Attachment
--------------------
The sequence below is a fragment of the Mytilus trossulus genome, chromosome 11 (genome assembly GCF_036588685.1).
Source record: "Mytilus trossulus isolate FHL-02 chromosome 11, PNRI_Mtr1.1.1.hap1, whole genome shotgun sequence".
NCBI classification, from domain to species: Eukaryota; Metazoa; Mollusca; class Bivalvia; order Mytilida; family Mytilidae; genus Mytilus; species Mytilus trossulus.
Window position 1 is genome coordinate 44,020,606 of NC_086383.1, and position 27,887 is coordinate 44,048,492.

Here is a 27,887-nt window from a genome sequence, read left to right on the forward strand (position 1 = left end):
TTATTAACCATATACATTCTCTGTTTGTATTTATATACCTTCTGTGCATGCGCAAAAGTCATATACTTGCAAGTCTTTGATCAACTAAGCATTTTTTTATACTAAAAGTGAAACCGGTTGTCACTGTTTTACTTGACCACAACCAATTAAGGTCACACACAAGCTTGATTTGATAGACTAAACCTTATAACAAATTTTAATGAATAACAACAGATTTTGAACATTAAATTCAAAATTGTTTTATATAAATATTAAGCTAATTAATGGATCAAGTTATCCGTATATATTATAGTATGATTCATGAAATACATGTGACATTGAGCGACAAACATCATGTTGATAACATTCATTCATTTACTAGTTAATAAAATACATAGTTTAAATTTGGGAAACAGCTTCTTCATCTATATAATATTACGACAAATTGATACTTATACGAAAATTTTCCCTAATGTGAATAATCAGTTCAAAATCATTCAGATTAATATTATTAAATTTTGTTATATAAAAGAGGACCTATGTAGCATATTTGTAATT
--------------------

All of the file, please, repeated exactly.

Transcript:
The sequence below is a fragment of the Mytilus trossulus genome, chromosome 11 (genome assembly GCF_036588685.1).
Source record: "Mytilus trossulus isolate FHL-02 chromosome 11, PNRI_Mtr1.1.1.hap1, whole genome shotgun sequence".
NCBI classification, from domain to species: Eukaryota; Metazoa; Mollusca; class Bivalvia; order Mytilida; family Mytilidae; genus Mytilus; species Mytilus trossulus.
Window position 1 is genome coordinate 44,020,606 of NC_086383.1, and position 27,887 is coordinate 44,048,492.

Here is a 27,887-nt window from a genome sequence, read left to right on the forward strand (position 1 = left end):
TTATTAACCATATACATTCTCTGTTTGTATTTATATACCTTCTGTGCATGCGCAAAAGTCATATACTTGCAAGTCTTTGATCAACTAAGCATTTTTTTATACTAAAAGTGAAACCGGTTGTCACTGTTTTACTTGACCACAACCAATTAAGGTCACACACAAGCTTGATTTGATAGACTAAACCTTATAACAAATTTTAATGAATAACAACAGATTTTGAACATTAAATTCAAAATTGTTTTATATAAATATTAAGCTAATTAATGGATCAAGTTATCCGTATATATTATAGTATGATTCATGAAATACATGTGACATTGAGCGACAAACATCATGTTGATAACATTCATTCATTTACTAGTTAATAAAATACATAGTTTAAATTTGGGAAACAGCTTCTTCATCTATATAATATTACGACAAATTGATACTTATACGAAAATTTTCCCTAATGTGAATAATCAGTTCAAAATCATTCAGATTAATATTATTAAATTTTGTTATATAAAAGAGGACCTATGTAGCATATTTGTAATT